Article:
Congressional Observer: November 2004
• With many eyes focused on the Presidential election date, both houses of Congress worked diligently on such agenda items as tax cuts, disaster relief, counter-terrorism measures and so on so that they could recess on or about October 8 for legislators to hit the campaign trails. How Congressional elections go will affect Senate and House party majorities and, therefore, who will chair various committees.
The Republicans have held a slight majority but have term limits for committee chairmen. For example, if the Republicans retain their majority, Sen. Ted Stevens (R-Alaska) would step down as chairman of the Appropriations Committee and probably move laterally to chair the Commerce Committee, while Sen. Thad Cochran (R-Miss.) would move up. Sen. John McCain (R-Ariz.) would vacate his chairmanship on the Senate Commerce Committee and take the chair for the Indian Affairs Committee for two years, after which he would become eligible to chair the Armed Services Committee.
If the Democrats obtain the majority, Sen. Robert Byrd (D-W.Va.) would chair the Appropriations Committee and Daniel Inouye (D-Hawaii) would assume the Commerce Committee chairmanship.
• The Senate and House gave approval to the conference report that authorized $422 billion for defense spending next year to include a 3.5-percent pay raise for uniformed personnel, $25 billion for costs in Iraq and Afghanistan, and a new round of military base closings but rejected the controversial U.S. Air Force lease/buy program for Boeing 767 refueling aircraft.
However, the $300 billion, pork-laden highway transportation bill stalled, as did bills authorizing annual appropriations for 11 government agencies. The House version of the highway bill includes some $11 billion in projects that legislators call “high-priority”; government spending watchdog groups more commonly call the projects “pork.” Among the pork projects, there is federal aid for a prairie parkway in Illinois; a mile-long bridge connection from Ketchikan, Alaska, to a largely uninhabited island; replacing Ohio River bridges; a new interchange at Highway 58 and Interstate 70, used by trucks serving a brewery in Golden, Colo.; and for bypasses, transportation corridors, overpasses and bike trails around Savannah, Augusta and Athens, Ga.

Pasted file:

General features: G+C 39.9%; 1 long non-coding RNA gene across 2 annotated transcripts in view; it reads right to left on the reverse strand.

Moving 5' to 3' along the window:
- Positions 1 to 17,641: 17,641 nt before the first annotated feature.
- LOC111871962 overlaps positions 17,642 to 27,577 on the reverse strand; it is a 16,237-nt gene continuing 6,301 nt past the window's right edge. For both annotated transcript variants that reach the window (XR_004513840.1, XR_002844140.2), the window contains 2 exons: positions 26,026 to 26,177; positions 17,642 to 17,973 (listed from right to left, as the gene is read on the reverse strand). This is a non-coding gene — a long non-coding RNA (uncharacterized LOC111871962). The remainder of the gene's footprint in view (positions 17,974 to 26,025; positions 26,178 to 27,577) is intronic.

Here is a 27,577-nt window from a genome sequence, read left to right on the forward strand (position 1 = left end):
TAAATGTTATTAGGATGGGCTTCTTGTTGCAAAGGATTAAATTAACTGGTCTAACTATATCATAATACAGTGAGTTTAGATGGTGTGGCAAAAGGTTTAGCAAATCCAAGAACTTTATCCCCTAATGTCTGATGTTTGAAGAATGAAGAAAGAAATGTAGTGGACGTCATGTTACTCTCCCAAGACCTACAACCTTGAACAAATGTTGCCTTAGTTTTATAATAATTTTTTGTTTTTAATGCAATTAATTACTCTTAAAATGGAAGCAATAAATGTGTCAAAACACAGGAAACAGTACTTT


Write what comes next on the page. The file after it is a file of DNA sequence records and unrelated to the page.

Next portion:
For the 11 government agencies without funding legislation, Congress passed one of its continuing resolutions to keep spending at the levels of the last fiscal year until the November 2 elections, after which the lame ducks can have at the process. For the last several years, Congress resorted to a huge omnibus bill to include all agencies and, of course, more opportunities to add those wonderful pork projects.
The highway bill may receive special consideration, but if it fails to go through, a newly elected Congress will have to start over after the first of the year.
• S.2917, introduced by Sen. Sam Brownback (R-Kan.), would amend the National Aeronautics and Space Act of 1958 to establish a centennial challenge program and establish a National Aeronautics and Space Foundation.
• H.R.5028, the Secure Airshow Act, introduced by Rep. Stephanie Tubbs Jones (D-Ohio), would allow a waiver or exemption of certain requirements for restricted airspace if security is not reduced. The bill would amend a law prohibiting airshows within a three-nm radius of a sports complex from one hour before to one hour after the scheduled start of various sporting events.
• H.R.5054, the Hardened Containers for Air Cargo Security Act of 2004, introduced by Rep. Juanita Millender-McDonald (D-Calif.), would direct the Secretary of Homeland Security to carry out a pilot program to evaluate the use of hardened containers for cargo and baggage on airliners.
• H.R.5109, the Airport Noise Curfew Act of 2004, introduced by Rep. Joseph Crowley (D-N.Y.), would establish an airport noise curfew commission to study and make recommendations to Congress regarding the establishment of curfews on nonmilitary aircraft operations over populated areas of the U.S. during normal sleeping hours.
• H.R.5121, introduced by Rep. Don Young (R-Alaska), has a number of provisions, including provisions for the use of biometric or other technology and $250 million annually for an explosive detection system installation, to further protect the U.S. aviation system from terrorist attacks. By a voice vote on September 29, the House Transportation and Infrastructure Committee passed the bill with a few amendments.
• H.R.5187, introduced by Rep. Marsha Blackburn (R-Tenn.), would amend the International Air Transportation Competition Act of 1979 to modify restrictions on the provision of air transportation to and from Love Field, Texas, to include Tennessee.
• H.R.5250, introduced by Rep. Peter DeFazio (D-Ore.), would make modifications to the federal flight deck officer program.
• As a final note, Congress gave itself a raise of about $4,000 per year above the current salary of $158,000. This marks the sixth consecutive year that Congress has accepted an automatic pay raise by virtue of not contesting the process.